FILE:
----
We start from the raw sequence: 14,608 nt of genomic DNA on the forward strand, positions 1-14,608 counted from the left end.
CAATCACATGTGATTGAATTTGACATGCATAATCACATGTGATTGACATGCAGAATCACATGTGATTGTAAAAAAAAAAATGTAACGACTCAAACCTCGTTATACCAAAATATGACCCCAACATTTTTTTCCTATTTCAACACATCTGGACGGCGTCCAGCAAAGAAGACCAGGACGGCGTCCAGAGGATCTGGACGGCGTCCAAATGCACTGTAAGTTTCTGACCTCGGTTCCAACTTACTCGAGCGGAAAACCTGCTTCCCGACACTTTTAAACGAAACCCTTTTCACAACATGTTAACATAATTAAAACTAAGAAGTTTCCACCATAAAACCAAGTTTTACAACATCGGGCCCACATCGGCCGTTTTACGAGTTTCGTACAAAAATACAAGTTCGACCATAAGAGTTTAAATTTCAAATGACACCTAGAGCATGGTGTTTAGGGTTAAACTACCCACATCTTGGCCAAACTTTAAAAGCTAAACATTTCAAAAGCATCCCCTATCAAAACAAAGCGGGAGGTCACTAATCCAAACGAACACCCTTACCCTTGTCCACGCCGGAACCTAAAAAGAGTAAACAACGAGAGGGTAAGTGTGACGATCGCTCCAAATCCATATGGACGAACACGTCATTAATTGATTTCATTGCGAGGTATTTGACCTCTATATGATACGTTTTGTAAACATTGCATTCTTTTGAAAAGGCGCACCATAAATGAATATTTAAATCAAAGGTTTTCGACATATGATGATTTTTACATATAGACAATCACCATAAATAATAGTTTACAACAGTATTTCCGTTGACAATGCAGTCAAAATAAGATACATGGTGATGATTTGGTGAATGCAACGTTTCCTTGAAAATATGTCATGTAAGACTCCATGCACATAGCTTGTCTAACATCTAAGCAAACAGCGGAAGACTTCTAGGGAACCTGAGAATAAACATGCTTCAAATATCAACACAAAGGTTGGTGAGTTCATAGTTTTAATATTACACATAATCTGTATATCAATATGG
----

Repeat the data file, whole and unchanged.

We start from the raw sequence: 14,608 nt of genomic DNA on the forward strand, positions 1-14,608 counted from the left end.
CAATCACATGTGATTGAATTTGACATGCATAATCACATGTGATTGACATGCAGAATCACATGTGATTGTAAAAAAAAAAATGTAACGACTCAAACCTCGTTATACCAAAATATGACCCCAACATTTTTTTCCTATTTCAACACATCTGGACGGCGTCCAGCAAAGAAGACCAGGACGGCGTCCAGAGGATCTGGACGGCGTCCAAATGCACTGTAAGTTTCTGACCTCGGTTCCAACTTACTCGAGCGGAAAACCTGCTTCCCGACACTTTTAAACGAAACCCTTTTCACAACATGTTAACATAATTAAAACTAAGAAGTTTCCACCATAAAACCAAGTTTTACAACATCGGGCCCACATCGGCCGTTTTACGAGTTTCGTACAAAAATACAAGTTCGACCATAAGAGTTTAAATTTCAAATGACACCTAGAGCATGGTGTTTAGGGTTAAACTACCCACATCTTGGCCAAACTTTAAAAGCTAAACATTTCAAAAGCATCCCCTATCAAAACAAAGCGGGAGGTCACTAATCCAAACGAACACCCTTACCCTTGTCCACGCCGGAACCTAAAAAGAGTAAACAACGAGAGGGTAAGTGTGACGATCGCTCCAAATCCATATGGACGAACACGTCATTAATTGATTTCATTGCGAGGTATTTGACCTCTATATGATACGTTTTGTAAACATTGCATTCTTTTGAAAAGGCGCACCATAAATGAATATTTAAATCAAAGGTTTTCGACATATGATGATTTTTACATATAGACAATCACCATAAATAATAGTTTACAACAGTATTTCCGTTGACAATGCAGTCAAAATAAGATACATGGTGATGATTTGGTGAATGCAACGTTTCCTTGAAAATATGTCATGTAAGACTCCATGCACATAGCTTGTCTAACATCTAAGCAAACAGCGGAAGACTTCTAGGGAACCTGAGAATAAACATGCTTCAAATATCAACACAAAGGTTGGTGAGTTCATAGTTTTAATATTACACATAATCTGTATATCAATATGG